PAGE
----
In a stunning turnaround, key researchers have disowned their own genetically engineered tree.
The American Chestnut Foundation (TACF) is discontinuing its development of the genetically engineered (GE or genetically modified) American chestnut tree called “Darling 58”. The announcement comes as TACF revealed its findings that this GE tree does not work. It is not blight-tolerant as promised, and it is short and weak. It is, however, still under consideration for approval by the US government for release into the wild. Read and share today’s press release from CBAN.
TACF developed the GE tree Darling 58 with the State University of New York College of Environmental Science and Forestry (SUNY-ESF) and advocated for planting this GE tree in the wild to “restore” the American chestnut to the forests of eastern North America. TACF now says that it is “unsuitable as a restoration tree”.
TACF heavily promoted Darling 58 as a “revolutionary transgenic American chestnut tree with enhanced blight tolerance”. However, TACF now reports, “analysis indicated striking variability in Darling trees’ blight tolerance, significant losses in growth competitiveness, reduction in overall fitness including stunted growth, leaf browning and curling, and increased mortality.” TACF and SUNY-ESF promoted and pursued this GE tree long before adequate scientific findings could be reported. TACF irresponsibly hyped this genetically engineered tree without evidence that it worked and SUNY-ESF submitted a request for US government approval based on just a few years of outdoor field tests. Read the TACF press release “TACF Discontinues Development of Darling 58” from Dec 8th.
Take action today. Demand that SUNY-ESF withdraw their request for government approval of this failed GE tree. Click here to send your instant letter.
In January 2020, SUNY-ESF submitted a request to the United States Department of Agriculture (USDA) for approval to release of this GE tree into the wild. This regulatory decision is still pending and SUNY-ESF says, “We are continuing to pursue approval from federal agencies and work with regulators, and reviews remain underway.”
GE Tree Fails
The American Chestnut Foundation (TACF) identified “significant performance limitations” with its GE tree Darling 58 and discovered a “significant identity error”. These research findings reflect known risks with genetic engineering.
The findings show great variability in the blight tolerance of the GE tree i.e. there is no reliable blight tolerance. The researchers do not know why but have two hypotheses. The hypotheses point to known complexities and uncertainties including that genetically engineered traits can fail over time (genes can be suppressed) and that disease resistance traits are likely highly complex and interactive, involving multiple genes and regulatory systems.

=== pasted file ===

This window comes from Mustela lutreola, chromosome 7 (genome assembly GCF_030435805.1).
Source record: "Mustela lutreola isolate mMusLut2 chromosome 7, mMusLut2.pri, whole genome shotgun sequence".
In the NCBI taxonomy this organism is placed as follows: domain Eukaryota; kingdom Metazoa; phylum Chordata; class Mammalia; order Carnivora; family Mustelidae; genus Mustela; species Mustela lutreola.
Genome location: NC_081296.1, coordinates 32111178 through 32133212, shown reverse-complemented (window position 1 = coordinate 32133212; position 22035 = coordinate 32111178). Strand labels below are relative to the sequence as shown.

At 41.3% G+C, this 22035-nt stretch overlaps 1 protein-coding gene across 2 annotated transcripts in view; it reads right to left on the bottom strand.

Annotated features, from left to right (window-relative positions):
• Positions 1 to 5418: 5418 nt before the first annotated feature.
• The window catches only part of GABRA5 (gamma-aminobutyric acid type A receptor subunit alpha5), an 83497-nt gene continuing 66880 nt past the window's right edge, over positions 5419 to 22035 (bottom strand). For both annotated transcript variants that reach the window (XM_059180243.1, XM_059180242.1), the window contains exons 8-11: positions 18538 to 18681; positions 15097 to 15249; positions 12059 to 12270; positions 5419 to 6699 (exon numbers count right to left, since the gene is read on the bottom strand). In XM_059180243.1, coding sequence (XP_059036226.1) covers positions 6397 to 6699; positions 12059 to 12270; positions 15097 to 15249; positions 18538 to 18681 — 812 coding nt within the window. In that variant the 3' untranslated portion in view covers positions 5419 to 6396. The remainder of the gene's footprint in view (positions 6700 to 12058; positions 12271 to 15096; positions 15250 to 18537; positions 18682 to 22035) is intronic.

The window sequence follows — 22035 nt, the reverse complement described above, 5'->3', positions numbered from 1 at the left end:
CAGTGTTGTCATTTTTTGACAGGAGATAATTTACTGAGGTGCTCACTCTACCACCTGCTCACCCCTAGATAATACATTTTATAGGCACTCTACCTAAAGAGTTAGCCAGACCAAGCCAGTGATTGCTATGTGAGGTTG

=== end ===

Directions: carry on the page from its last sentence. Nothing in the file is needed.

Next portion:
Genetic engineering may impact an organism in unexpected ways. A single gene may influence more than one characteristic in an organism. In this case, the insertion of the key OxO gene appears to hamper the growth of the tree, for reasons as yet unknown.
After seven years, scientists also accidentally discovered that researchers who were studying the performance of Darling 58 were not actually experimenting with Darling 58 as assumed but with a significantly different tree called Darling 54. The mistake was only discovered once the science had progressed to make this testing more accessible. It tells us that the research undertaken on Darling 58 was premature because it was not sufficiently supported by the necessary information, technologies, and methodologies. This discovery also exposes the predictable role of human error in environmental risk (in this case, a “mix-up of pollen”).
While the research used the wrong GE tree, it was a GE tree that still provides useful insights into possible explanations for the “significant performance limitations” of Darling 58. The two trees share at least one common element that may be the cause of the performance failures.
Of note, Darling 54 is distinguished from Darling 58 because the key OxO transgene is located on a different chromosome. This is significant because the OxO gene of Darling 54 had been inserted into a coding region, causing an unwanted deletion (of 1069 base pairs) in a salinity tolerance gene (SAL1).
TACF says that “based on lessons learned through the process of researching and testing Darling lines of trees” it has created some new guiding principles for science and restoration efforts including, “Rigorous testing for efficacy throughout the life cycle of the tree life cycle (both in the lab and greenhouse, and in the field) prior to regulatory submission.”
You can read more of the details and our preliminary analysis in our new document “GE American Chestnut Performance Failures“.
For more information and updates see www.cban.ca/trees.